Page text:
a) “Westboro Baptist Church”
    b) “Fire! Fire!”
    c) “Baptists are Bigots”
    d) “God is Gay”
    e) “I have Two Mommies”

    Inquiring minds and school principals want to know!

  17. John says

    It is very unfortunate that this young man was turned into a hater by those around him (parents?, church?, suburban San Diego County?).

    Imagine the internal conflict he would have been experiencing if he were indeed gay… and dealing with those feelings in high school. Stanger things have happened.

    Parents should not use their children to express their own hatred or fanaticism. Pass it on, please.

  18. says

    I think instead of censoring Tyler Harper we could use his techniques against him. Why not have people from his sister’s campus use the same technique and have messages like:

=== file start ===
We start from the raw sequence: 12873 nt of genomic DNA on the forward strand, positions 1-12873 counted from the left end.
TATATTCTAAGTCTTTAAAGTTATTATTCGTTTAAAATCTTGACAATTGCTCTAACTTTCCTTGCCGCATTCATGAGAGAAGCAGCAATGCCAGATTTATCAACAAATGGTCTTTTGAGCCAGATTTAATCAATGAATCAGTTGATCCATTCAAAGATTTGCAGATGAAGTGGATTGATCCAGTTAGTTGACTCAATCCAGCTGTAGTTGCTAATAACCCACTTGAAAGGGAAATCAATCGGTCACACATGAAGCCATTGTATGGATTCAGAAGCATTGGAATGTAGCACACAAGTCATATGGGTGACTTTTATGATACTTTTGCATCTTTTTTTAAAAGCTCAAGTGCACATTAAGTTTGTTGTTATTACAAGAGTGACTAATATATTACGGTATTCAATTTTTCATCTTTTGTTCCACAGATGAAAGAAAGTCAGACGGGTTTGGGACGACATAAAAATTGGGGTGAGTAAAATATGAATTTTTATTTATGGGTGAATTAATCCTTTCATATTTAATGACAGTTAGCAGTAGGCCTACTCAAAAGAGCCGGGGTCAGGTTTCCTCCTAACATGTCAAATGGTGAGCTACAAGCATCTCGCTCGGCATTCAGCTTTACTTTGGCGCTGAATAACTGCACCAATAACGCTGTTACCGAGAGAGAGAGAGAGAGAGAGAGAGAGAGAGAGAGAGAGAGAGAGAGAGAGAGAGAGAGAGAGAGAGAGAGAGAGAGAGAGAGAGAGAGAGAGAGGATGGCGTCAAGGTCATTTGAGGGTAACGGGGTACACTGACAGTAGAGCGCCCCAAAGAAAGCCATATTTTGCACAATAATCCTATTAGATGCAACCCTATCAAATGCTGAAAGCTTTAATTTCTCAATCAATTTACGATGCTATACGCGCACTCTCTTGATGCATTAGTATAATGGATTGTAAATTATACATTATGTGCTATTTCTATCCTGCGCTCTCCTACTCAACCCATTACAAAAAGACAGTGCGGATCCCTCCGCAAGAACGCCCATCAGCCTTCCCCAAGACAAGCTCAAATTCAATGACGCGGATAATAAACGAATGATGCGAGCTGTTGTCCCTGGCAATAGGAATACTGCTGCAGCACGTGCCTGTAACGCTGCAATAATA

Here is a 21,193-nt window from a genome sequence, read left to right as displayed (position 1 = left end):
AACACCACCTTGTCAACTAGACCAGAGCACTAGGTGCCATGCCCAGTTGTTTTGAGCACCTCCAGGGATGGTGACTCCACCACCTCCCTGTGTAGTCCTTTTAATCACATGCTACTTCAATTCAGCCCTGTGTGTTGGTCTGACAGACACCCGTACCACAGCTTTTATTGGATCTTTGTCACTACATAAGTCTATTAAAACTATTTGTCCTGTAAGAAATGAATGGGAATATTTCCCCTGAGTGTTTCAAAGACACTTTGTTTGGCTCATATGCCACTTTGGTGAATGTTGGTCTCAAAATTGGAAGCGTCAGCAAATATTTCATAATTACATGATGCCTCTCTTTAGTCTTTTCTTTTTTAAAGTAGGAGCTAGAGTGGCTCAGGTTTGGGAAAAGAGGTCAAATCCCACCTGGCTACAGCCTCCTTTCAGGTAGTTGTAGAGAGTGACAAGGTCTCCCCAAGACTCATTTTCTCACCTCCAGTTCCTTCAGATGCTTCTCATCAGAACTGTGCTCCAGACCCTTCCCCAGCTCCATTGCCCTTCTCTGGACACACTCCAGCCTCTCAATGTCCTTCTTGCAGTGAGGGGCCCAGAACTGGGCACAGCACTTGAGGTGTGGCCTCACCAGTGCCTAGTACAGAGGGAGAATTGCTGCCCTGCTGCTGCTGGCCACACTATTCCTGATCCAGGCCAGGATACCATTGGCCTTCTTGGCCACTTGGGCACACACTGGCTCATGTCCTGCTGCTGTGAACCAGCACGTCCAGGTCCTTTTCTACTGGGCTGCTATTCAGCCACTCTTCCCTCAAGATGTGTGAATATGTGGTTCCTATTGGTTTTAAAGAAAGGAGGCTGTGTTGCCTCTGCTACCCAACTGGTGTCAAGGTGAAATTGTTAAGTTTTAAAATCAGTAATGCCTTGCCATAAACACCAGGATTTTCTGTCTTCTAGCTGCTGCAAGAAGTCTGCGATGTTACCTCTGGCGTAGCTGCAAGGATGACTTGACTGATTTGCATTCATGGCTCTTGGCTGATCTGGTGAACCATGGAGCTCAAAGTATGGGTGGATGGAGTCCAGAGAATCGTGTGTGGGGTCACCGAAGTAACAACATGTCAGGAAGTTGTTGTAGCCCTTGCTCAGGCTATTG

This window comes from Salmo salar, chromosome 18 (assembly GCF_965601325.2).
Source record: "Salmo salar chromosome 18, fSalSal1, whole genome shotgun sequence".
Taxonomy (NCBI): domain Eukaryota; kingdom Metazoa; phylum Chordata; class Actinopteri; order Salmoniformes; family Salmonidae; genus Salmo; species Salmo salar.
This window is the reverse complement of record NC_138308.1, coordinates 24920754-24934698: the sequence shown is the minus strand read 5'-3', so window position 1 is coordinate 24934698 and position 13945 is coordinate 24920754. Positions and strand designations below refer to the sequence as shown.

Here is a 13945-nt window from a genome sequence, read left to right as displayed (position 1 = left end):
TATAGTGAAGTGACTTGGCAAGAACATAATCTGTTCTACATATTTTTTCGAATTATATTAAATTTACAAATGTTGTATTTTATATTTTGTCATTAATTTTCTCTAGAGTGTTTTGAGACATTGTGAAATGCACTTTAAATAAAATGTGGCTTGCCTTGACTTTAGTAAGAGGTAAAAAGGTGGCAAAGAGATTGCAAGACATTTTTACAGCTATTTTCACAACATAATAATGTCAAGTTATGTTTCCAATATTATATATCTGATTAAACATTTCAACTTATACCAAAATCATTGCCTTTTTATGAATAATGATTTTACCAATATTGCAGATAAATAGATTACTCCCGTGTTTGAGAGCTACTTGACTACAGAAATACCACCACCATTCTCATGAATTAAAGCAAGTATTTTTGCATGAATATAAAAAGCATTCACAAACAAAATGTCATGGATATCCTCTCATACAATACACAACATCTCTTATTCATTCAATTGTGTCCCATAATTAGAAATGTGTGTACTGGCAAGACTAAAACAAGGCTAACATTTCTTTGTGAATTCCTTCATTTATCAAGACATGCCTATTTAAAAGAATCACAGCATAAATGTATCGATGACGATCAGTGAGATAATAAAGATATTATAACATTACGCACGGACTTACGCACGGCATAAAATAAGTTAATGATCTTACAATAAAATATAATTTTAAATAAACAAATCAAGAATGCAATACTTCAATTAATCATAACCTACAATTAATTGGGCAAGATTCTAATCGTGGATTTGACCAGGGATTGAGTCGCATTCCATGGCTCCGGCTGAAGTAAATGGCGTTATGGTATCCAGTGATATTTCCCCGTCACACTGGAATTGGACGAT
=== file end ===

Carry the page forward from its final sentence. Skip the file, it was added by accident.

Ignorance and Prejudiced and Fear Rise Hand and Hand.

    Homophobia is shameful

    and other queer positive messages attached on masking tape on people’s clothes if Tyler’s sister does the same activism as her brother.

  19. Paul S says

    Randy, when you call my thinking “shallow to the point of absurdity”, is that hate speech? It ain’t nice, of course. It pisses me off. It’s supposed to. But it isn’t hate speech, it’s the expression in strong terms of a legitimate opinion, and I have to live with it.

    There’s real hate speech out there. There ARE people who advocate killing us. There ARE people who would like us to kill ourselves. Tyler didn’t say that. None of it. He said things that, however offensive, are totally mainstream: things the Pope would agree with.